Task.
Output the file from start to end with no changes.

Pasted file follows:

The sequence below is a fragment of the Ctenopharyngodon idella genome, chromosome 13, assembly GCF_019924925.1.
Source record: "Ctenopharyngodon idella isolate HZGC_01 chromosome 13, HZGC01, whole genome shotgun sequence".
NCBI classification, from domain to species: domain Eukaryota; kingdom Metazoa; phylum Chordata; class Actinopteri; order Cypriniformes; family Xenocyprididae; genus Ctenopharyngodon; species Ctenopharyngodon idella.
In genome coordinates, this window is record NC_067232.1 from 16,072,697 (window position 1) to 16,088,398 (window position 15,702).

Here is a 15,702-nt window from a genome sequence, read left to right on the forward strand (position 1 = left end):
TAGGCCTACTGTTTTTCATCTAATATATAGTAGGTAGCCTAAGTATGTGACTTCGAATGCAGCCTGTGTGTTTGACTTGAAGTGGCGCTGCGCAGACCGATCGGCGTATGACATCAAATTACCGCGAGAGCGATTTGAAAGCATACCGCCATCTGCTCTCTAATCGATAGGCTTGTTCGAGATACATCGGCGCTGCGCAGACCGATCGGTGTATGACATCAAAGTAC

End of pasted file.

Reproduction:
The sequence below is a fragment of the Ctenopharyngodon idella genome, chromosome 13, assembly GCF_019924925.1.
Source record: "Ctenopharyngodon idella isolate HZGC_01 chromosome 13, HZGC01, whole genome shotgun sequence".
NCBI classification, from domain to species: domain Eukaryota; kingdom Metazoa; phylum Chordata; class Actinopteri; order Cypriniformes; family Xenocyprididae; genus Ctenopharyngodon; species Ctenopharyngodon idella.
In genome coordinates, this window is record NC_067232.1 from 16,072,697 (window position 1) to 16,088,398 (window position 15,702).

Here is a 15,702-nt window from a genome sequence, read left to right on the forward strand (position 1 = left end):
TAGGCCTACTGTTTTTCATCTAATATATAGTAGGTAGCCTAAGTATGTGACTTCGAATGCAGCCTGTGTGTTTGACTTGAAGTGGCGCTGCGCAGACCGATCGGCGTATGACATCAAATTACCGCGAGAGCGATTTGAAAGCATACCGCCATCTGCTCTCTAATCGATAGGCTTGTTCGAGATACATCGGCGCTGCGCAGACCGATCGGTGTATGACATCAAAGTAC